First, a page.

It’s always best to take a breath and step back from the situation when things don’t go to plan and try to have perspective. Right now, the world is in a pandemic. It’s the most unprecedented thing we’ve ever had happened to us globally. When something you always expect to be there is taken away from you it’s upsetting. Especially with the cancellation of the Worlds and the NAIDC. I think this situation will bond the dancing world even closer. There has been so much sharing of knowledge from teachers worldwide, about how to conduct classes, how to keep dancers motivated, how to keep beginners to stop dancing out of frame on Zoom classes etc!
- How did you handle dancing competitively and studying for University?
It’s all about time management. I sacrificed a lot of socialising with my peers because I had my goals in mind, which meant going to dance class, rather than going to parties.
I was, and still am, a Queen of lists! I used to make lists and schedule in times to have breaks, practise, go to class, go to lectures, etc. There’s a real sense of satisfaction when you cross off that last thing on your to do list for the day!
I think dancing was always a great outlet to have a break from studying. It was a chance to concentrate on something else, exercise your body and not have to worry for awhile. I always found coming back to studying after a dancing class, my mind felt fresher, and I felt much more energised!
- Did you take time out of dancing to study or did you manage both?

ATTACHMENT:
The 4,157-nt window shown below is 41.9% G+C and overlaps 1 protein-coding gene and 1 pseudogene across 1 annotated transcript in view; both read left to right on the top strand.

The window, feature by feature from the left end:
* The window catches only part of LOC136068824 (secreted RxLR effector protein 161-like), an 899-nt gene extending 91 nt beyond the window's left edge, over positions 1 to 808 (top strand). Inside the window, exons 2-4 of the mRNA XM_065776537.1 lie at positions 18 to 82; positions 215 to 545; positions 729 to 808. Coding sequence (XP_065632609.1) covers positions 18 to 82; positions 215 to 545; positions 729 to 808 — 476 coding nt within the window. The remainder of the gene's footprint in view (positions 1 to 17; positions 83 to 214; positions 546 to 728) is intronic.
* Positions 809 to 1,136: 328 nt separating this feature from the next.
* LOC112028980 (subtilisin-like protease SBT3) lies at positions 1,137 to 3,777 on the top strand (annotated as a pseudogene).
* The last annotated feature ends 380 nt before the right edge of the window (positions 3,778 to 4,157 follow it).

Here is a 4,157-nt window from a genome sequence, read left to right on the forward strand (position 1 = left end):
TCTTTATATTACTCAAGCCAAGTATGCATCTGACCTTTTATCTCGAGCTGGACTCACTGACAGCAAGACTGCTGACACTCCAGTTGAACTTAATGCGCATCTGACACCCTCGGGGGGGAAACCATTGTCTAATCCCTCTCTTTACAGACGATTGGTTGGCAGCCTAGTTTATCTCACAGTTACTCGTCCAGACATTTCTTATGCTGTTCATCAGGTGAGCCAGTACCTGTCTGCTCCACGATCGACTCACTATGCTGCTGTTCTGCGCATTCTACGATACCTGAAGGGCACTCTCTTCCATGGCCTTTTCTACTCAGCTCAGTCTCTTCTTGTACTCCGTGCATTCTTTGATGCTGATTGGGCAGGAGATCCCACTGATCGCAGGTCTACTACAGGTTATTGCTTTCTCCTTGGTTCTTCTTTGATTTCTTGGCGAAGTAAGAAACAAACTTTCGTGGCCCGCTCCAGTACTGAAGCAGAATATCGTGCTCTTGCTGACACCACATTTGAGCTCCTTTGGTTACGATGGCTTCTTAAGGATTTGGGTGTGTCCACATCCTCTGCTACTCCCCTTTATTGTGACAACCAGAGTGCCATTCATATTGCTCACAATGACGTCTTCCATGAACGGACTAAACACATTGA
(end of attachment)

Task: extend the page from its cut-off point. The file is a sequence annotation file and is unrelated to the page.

I gave up solo dancing when I was doing Year 12 (the final year of school in Australia) to really focus on that last year of school. I had a big goal of getting into a competitive and very sought after University course and I really wanted to focus on that. I knew Irish Dancing would always be there. I also knew if I wanted to pop the shoes on and attend a class I could. We in turn make sure our Year 12 dancers also feel that way- the door is always open- Irish Dancing is always here, but your final year of school isn’t. It really sounds so obvious when I type this statement out, doesn’t it?? But when you’ve been so caught up in Irish dancing for years to take a year off is a really big step to take. The best we can do as teachers is to make sure our dancers know we are always there for them.
Apart from that I have always had Irish Dancing in my life, and I still treat it the same way now as I did when I was studying. It is my outlet; my safe space. I get to see my closest friends, and forget about anything that bothered me that day, to focus on dancers, the music, etc. I feel like I can go to work then logout and drive to dancing (or, right now, log onto Zoom from home) and dive into something that makes me happiest. That’s Irish Dancing.